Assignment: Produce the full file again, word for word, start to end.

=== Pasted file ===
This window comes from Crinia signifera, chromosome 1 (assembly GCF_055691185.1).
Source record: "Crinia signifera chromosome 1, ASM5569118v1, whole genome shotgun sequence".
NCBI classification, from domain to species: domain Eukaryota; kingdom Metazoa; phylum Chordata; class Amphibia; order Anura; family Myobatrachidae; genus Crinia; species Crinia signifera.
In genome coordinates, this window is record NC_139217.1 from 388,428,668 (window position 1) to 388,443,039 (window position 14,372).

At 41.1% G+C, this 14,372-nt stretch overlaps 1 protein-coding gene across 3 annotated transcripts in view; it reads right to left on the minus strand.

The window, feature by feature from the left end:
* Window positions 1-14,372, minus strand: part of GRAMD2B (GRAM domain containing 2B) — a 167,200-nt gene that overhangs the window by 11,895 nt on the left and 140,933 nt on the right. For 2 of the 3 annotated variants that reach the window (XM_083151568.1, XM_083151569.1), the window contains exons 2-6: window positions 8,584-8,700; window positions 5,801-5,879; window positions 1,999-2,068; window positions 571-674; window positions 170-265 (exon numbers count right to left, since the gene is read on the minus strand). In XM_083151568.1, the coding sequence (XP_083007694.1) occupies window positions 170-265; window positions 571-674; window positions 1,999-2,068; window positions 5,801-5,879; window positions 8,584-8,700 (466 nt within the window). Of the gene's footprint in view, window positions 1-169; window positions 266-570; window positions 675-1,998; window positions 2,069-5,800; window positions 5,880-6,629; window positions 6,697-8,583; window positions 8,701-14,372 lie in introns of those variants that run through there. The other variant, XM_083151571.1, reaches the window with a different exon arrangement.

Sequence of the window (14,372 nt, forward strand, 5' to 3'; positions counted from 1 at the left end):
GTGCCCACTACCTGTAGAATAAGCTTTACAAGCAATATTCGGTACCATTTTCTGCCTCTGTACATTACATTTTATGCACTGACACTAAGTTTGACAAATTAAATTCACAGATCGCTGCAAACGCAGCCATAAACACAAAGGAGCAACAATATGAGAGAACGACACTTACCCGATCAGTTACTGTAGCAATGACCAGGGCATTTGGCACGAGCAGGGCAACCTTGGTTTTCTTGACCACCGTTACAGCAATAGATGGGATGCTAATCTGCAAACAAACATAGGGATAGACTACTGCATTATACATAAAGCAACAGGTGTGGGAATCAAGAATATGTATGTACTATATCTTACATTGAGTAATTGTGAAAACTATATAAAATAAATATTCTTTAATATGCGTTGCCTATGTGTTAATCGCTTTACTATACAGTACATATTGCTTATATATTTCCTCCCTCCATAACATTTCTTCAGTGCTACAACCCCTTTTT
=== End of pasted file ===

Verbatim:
This window comes from Crinia signifera, chromosome 1 (assembly GCF_055691185.1).
Source record: "Crinia signifera chromosome 1, ASM5569118v1, whole genome shotgun sequence".
NCBI classification, from domain to species: domain Eukaryota; kingdom Metazoa; phylum Chordata; class Amphibia; order Anura; family Myobatrachidae; genus Crinia; species Crinia signifera.
In genome coordinates, this window is record NC_139217.1 from 388,428,668 (window position 1) to 388,443,039 (window position 14,372).

At 41.1% G+C, this 14,372-nt stretch overlaps 1 protein-coding gene across 3 annotated transcripts in view; it reads right to left on the minus strand.

The window, feature by feature from the left end:
* Window positions 1-14,372, minus strand: part of GRAMD2B (GRAM domain containing 2B) — a 167,200-nt gene that overhangs the window by 11,895 nt on the left and 140,933 nt on the right. For 2 of the 3 annotated variants that reach the window (XM_083151568.1, XM_083151569.1), the window contains exons 2-6: window positions 8,584-8,700; window positions 5,801-5,879; window positions 1,999-2,068; window positions 571-674; window positions 170-265 (exon numbers count right to left, since the gene is read on the minus strand). In XM_083151568.1, the coding sequence (XP_083007694.1) occupies window positions 170-265; window positions 571-674; window positions 1,999-2,068; window positions 5,801-5,879; window positions 8,584-8,700 (466 nt within the window). Of the gene's footprint in view, window positions 1-169; window positions 266-570; window positions 675-1,998; window positions 2,069-5,800; window positions 5,880-6,629; window positions 6,697-8,583; window positions 8,701-14,372 lie in introns of those variants that run through there. The other variant, XM_083151571.1, reaches the window with a different exon arrangement.

Sequence of the window (14,372 nt, forward strand, 5' to 3'; positions counted from 1 at the left end):
GTGCCCACTACCTGTAGAATAAGCTTTACAAGCAATATTCGGTACCATTTTCTGCCTCTGTACATTACATTTTATGCACTGACACTAAGTTTGACAAATTAAATTCACAGATCGCTGCAAACGCAGCCATAAACACAAAGGAGCAACAATATGAGAGAACGACACTTACCCGATCAGTTACTGTAGCAATGACCAGGGCATTTGGCACGAGCAGGGCAACCTTGGTTTTCTTGACCACCGTTACAGCAATAGATGGGATGCTAATCTGCAAACAAACATAGGGATAGACTACTGCATTATACATAAAGCAACAGGTGTGGGAATCAAGAATATGTATGTACTATATCTTACATTGAGTAATTGTGAAAACTATATAAAATAAATATTCTTTAATATGCGTTGCCTATGTGTTAATCGCTTTACTATACAGTACATATTGCTTATATATTTCCTCCCTCCATAACATTTCTTCAGTGCTACAACCCCTTTTT